Historical Thatch

Recently the East Midlands Master Thatcher’s Association had a meeting with Historical England and the Conservation of Traditional Thatch Group to discuss, amonst other things, trying to preserve as much of the old thatch as possible when rethatching a roof. It was suggested that, where possible, the thatcher should leave the old thatch on the roof and just thatch over the top. The idea being that the existing thatch is of historical interest.

This was met with various arguments against the idea. Mainly, the extra weight that would be added to the roof. Would the rafters be able to take this? Also, the extra height gained, particularly when the roof has a chimney.

It was also suggested that all eaves and gables were left on if they are not rotten. Many thatchers, paticularly in East Anglia strip the eaves and gables back to the timbers to show all new straw.

The outcome of the discussion was basically that it was at the thatchers discretion, but it got me thinking about the history of the thatch on the rooves I have worked on.

Many times, when I have stripped a section of a long straw roof back to the timbers so an extension can go on, I have seen multiple layers of up to 6 foot thickness at the ridge board. Whilst only 2 or 3 layers at the eave, higher up the roof it was 6 or 7, giving the roof a steeper pitch than the rafters originally gave. Each layer has the potential to be laid by a different thatcher, possibly with different techniques. Indeed, the bottom layer could well be the original thatch, hundreds of years old.

Each roof that I strip a layer off from I see something different. Even on my current job I have seen a new way of thatching a cheek of a window. Do any two long straw thatchers work exactly the same? I even see different ways of back filling, different ways of turning the straw for a hip end, different ways of patching underneath the top coat. And all this time I am learning from the previous thatcher. Each time I learn something, I become a better thatcher.

If I am forced to keep as much of the old thatch on the roof and just go over the top, will I stop learning? I will certainly come home a lot cleaner.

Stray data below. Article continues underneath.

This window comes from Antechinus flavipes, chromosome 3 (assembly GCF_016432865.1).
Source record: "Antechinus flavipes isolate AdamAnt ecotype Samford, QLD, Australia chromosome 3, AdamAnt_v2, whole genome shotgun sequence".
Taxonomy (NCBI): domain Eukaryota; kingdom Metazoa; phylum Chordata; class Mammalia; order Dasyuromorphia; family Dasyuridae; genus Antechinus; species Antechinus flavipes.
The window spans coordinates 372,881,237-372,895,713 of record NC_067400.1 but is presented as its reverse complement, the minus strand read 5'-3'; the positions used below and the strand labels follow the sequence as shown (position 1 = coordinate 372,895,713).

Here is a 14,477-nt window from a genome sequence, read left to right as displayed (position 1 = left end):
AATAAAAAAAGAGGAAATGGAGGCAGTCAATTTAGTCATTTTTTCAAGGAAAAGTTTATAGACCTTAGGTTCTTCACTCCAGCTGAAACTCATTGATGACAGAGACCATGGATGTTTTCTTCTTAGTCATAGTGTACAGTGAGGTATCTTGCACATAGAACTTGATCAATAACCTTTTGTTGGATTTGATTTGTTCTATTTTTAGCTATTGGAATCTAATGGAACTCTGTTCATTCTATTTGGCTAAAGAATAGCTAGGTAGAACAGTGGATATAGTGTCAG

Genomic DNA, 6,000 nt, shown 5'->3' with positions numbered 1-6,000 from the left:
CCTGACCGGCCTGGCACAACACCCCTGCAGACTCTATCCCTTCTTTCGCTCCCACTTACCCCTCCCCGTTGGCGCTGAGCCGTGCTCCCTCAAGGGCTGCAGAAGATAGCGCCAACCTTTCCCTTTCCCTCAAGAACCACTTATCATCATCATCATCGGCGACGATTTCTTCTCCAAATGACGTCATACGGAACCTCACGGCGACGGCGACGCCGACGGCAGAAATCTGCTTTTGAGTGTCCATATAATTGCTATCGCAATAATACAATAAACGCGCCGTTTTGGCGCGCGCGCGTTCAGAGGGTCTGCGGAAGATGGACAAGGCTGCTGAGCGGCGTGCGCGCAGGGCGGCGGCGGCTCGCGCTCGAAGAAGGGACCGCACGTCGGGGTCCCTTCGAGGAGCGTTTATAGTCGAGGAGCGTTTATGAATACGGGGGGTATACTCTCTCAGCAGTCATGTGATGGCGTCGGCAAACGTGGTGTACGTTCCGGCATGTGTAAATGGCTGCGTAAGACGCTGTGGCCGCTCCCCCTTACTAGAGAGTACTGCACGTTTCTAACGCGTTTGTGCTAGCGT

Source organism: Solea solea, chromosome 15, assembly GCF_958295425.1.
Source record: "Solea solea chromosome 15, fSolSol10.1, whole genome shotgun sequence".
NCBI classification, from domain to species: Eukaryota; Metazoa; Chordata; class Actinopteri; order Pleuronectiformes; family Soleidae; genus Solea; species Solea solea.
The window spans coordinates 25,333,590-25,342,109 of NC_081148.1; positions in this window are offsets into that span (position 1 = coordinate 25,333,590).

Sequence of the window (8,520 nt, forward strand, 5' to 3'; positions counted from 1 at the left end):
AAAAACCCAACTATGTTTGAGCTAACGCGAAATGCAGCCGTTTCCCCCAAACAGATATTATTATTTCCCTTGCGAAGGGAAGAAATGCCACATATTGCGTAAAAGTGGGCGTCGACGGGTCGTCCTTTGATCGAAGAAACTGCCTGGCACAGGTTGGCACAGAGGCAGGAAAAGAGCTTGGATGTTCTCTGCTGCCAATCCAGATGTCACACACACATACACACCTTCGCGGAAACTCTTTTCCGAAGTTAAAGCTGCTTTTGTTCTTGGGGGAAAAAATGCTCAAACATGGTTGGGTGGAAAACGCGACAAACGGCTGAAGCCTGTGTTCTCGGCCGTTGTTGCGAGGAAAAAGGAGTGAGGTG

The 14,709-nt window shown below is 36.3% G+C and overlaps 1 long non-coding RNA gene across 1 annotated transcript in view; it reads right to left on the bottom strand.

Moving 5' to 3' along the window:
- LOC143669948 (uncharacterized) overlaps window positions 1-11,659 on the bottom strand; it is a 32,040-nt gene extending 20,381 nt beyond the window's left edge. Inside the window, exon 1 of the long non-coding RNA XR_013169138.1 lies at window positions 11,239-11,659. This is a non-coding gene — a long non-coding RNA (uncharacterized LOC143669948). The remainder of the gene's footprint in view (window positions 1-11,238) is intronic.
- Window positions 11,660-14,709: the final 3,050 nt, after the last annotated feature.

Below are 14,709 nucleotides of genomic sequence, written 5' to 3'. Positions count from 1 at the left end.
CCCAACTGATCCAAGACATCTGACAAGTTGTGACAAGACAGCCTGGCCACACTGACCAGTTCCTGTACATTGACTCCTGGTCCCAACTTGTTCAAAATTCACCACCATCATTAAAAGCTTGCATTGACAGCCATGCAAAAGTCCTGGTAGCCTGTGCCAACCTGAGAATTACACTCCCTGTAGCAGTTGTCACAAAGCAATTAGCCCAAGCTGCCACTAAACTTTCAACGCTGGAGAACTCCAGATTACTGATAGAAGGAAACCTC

So while I agree that we need to keep our heritage and the idea of keeping historical thatch in place is romantic, what is the point of history if we cannot learn from it? Because if nobody sees the old thatch underneath, then nobody will learn from it.

Preparing a thatched roof structure

Builders will often ask how to finish a structure so that it is ready for thatch. I thought it would be easier to share some photos of a perfect roof to thatch onto, rather than explain it verbally, so here goes.

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Here we see the corner. There is an aris rail on the eaves and gable, this gives a little kick to the material, which helps with the tension when fixing to the roof. The battens are spaced at 9 inches apart, which is ideal for straw. For reed, battens can be 12 inches apart, but it doesn’t matter if they are closer.

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This shows the eave of water reed being formed. You can see how the aris rail is doing its job. If it wasn’t there, the reed is much more likley to slip off the roof as there would be no kick.

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On the top, a ridge board is needed. This one is perfect as it is slightly raised. This doesn’t have to be the case, as the thatcher can raise the level using rolls made from straw or reed, but by doing it this way it saves the thatcher a little bit of work, and gives a slighlty raised structure to get a screw or spike into when thatching the top course.

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If you are adding fire protection to the building, then this photo will help. The fire board or membrane goes on top of the rafters. On top of this comes vertical counter battens. These go directly on top of the rafters, so the thatcher knows where the rafters are so he can fix to them when the thatch goes on. On top of the counter battens are the horizontal battens. This allows for an air gap under the thatch, letting it breathe.

Tradition vs Evolution

99% of thatchers will claim to be a traditional craftsman, and some will say they are more traditional than most. But what does tradition actually mean?

[mass noun] The transmission of customs or beliefs from generation to generation, or the fact of being passed on in this way:

[count noun] A long-established custom or belief that has been passed on from one generation to another:

[in singular] An artistic or literary method or style established by an artist, writer, or movement, and subsequently followed by others:

Source: http://www.oxforddictionaries.com/definition/english/tradition

There is no doubt that the vast majority of thatching has to be traditional, as the method of applying the material to the roof has not changed a lot in a hundred years. This can be proven by seeing various layers of thatch when stripping it off a roof. For example, if an extension was going on a roof, you would have to strip off a triangle right back to the original timbers, for the new frame to attach to. It is not uncommon to take 6 layers off a straw roof! The bottom layer could easily be 150 years old, and on each layer you can see how the thatcher worked.

However, there are slight changes from those days that can be applied now, which is where evolution comes in.

Up until the middle of the last century, a thatched house was a poor man’s house. Each village would have its own thatcher who would use whatever material was locally grown. However, due to the house owner not having much money, and the amount of thatched properties and thatchers around, the thatch would not last very long or look anything special. No wire netting was used, so there was nothing to stop wildlife being attracted to the roof.